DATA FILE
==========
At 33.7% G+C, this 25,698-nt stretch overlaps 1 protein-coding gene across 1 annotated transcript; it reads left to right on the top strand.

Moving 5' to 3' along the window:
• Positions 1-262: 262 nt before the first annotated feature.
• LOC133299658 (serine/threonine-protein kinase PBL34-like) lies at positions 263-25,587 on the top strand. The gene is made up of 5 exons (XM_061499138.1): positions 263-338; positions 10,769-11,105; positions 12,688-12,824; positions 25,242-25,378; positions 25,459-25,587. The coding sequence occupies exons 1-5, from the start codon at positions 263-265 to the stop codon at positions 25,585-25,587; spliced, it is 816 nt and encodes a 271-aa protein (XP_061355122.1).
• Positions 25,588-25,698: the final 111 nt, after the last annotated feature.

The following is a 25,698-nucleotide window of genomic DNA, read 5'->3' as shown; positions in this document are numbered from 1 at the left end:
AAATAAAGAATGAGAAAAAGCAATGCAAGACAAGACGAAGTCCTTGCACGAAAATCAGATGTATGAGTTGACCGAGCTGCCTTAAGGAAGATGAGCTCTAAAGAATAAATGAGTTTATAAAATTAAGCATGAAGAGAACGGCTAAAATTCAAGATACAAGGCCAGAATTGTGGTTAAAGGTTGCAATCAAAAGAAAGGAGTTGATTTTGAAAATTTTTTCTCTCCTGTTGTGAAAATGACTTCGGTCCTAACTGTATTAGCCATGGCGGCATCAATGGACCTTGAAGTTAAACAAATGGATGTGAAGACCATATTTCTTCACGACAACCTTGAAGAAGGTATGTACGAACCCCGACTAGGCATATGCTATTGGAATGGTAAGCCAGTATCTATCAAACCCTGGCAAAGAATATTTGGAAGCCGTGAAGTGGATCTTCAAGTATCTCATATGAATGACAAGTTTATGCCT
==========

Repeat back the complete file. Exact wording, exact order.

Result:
At 33.7% G+C, this 25,698-nt stretch overlaps 1 protein-coding gene across 1 annotated transcript; it reads left to right on the top strand.

Moving 5' to 3' along the window:
• Positions 1-262: 262 nt before the first annotated feature.
• LOC133299658 (serine/threonine-protein kinase PBL34-like) lies at positions 263-25,587 on the top strand. The gene is made up of 5 exons (XM_061499138.1): positions 263-338; positions 10,769-11,105; positions 12,688-12,824; positions 25,242-25,378; positions 25,459-25,587. The coding sequence occupies exons 1-5, from the start codon at positions 263-265 to the stop codon at positions 25,585-25,587; spliced, it is 816 nt and encodes a 271-aa protein (XP_061355122.1).
• Positions 25,588-25,698: the final 111 nt, after the last annotated feature.

The following is a 25,698-nucleotide window of genomic DNA, read 5'->3' as shown; positions in this document are numbered from 1 at the left end:
AAATAAAGAATGAGAAAAAGCAATGCAAGACAAGACGAAGTCCTTGCACGAAAATCAGATGTATGAGTTGACCGAGCTGCCTTAAGGAAGATGAGCTCTAAAGAATAAATGAGTTTATAAAATTAAGCATGAAGAGAACGGCTAAAATTCAAGATACAAGGCCAGAATTGTGGTTAAAGGTTGCAATCAAAAGAAAGGAGTTGATTTTGAAAATTTTTTCTCTCCTGTTGTGAAAATGACTTCGGTCCTAACTGTATTAGCCATGGCGGCATCAATGGACCTTGAAGTTAAACAAATGGATGTGAAGACCATATTTCTTCACGACAACCTTGAAGAAGGTATGTACGAACCCCGACTAGGCATATGCTATTGGAATGGTAAGCCAGTATCTATCAAACCCTGGCAAAGAATATTTGGAAGCCGTGAAGTGGATCTTCAAGTATCTCATATGAATGACAAGTTTATGCCT